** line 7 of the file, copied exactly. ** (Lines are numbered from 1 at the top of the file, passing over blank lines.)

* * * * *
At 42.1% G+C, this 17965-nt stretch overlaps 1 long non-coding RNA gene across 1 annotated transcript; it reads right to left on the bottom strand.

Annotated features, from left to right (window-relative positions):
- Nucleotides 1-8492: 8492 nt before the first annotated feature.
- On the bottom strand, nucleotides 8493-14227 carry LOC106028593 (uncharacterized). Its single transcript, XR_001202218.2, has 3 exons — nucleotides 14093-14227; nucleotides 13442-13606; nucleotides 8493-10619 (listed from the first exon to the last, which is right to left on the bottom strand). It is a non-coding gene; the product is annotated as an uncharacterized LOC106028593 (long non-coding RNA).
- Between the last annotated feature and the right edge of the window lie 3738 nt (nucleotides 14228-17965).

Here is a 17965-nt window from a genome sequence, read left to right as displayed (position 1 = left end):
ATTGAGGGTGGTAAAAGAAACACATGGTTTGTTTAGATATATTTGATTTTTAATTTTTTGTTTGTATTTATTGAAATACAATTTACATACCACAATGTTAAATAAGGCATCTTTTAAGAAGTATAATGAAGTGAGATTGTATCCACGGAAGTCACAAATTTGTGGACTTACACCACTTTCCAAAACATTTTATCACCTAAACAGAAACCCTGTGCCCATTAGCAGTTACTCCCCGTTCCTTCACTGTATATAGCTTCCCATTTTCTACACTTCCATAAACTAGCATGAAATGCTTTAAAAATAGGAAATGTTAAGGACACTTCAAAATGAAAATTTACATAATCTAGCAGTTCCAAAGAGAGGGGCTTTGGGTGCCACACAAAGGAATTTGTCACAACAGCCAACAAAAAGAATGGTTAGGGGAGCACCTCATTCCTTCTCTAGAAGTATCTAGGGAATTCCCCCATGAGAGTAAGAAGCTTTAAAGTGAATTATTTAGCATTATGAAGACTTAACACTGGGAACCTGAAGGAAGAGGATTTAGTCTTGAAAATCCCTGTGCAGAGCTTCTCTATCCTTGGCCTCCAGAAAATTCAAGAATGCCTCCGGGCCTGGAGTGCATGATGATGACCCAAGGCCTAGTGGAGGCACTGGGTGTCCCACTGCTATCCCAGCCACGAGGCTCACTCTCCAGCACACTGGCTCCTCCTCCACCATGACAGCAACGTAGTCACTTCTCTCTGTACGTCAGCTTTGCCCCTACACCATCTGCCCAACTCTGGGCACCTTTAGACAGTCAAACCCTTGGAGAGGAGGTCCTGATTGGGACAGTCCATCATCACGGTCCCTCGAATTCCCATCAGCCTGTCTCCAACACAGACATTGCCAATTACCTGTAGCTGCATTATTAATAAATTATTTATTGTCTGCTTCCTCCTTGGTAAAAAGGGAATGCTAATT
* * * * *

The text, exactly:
ATTGAGGGTGGTAAAAGAAACACATGGTTTGTTTAGATATATTTGATTTTTAATTTTTTGTTTGTATTTATTGAAATACAATTTACATACCACAATGTTAAATAAGGCATCTTTTAAGAAGTATAATGAAGTGAGATTGTATCCACGGAAGTCACAAATTTGTGGACTTACACCACTTTCCAAAACATTTTATCACCTAAACAGAAACCCTGTGCCCATTAGCAGTTACTCCCCGTTCCTTCACTGTATATAGCTTCCCATTTTCTACACTTCCATAAACTAGCATGAAATGCTTTAAAAATAGGAAATGTTAAGGACACTTCAAAATGAAAATTTACATAATCTAGCAGTTCCAAAGAGAGGGGCTTTGGGTGCCACACAAAGGAATTTGTCACAACAGCCAACAAAAAGAATGGTTAGGGGAGCACCTCATTCCTTCTCTAGAAGTATCTAGGGAATTCCCCCATGAGAGTAAGAAGCTTTAAAGTGAATTATTTAGCATTATGAAGACTTAACACTGGGAACCTGAAGGAAGAGGATTTAGTCTTGAAAATCCCTGTGCAGAGCTTCTCTATCCTTGGCCTCCAGAAAATTCAAGAATGCCTCCGGGCCTGGAGTGCATGATGATGACCCAAGGCCTAGTGGAGGCACTGGGTGTCCCACTGCTATCCCAGCCACGAGGCTCACTCTCCAGCACACTGGCTCCTCCTCCACCATGACAGCAACGTAGTCACTTCTCTCTGTACGTCAGCTTTGCCCCTACACCATCTGCCCAACTCTGGGCACCTTTAGACAGTCAAACCCTTGGAGAGGAGGTCCTGATTGGGACAGTCCATCATCACGGTCCCTCGAATTCCCATCAGCCTGTCTCCAACACAGACATTGCCAATTACCTGTAGCTGCATTATTAATAAATTATTTATTGTCTGCTTCCTCCTTGGTAAAAAGGGAATGCTAATT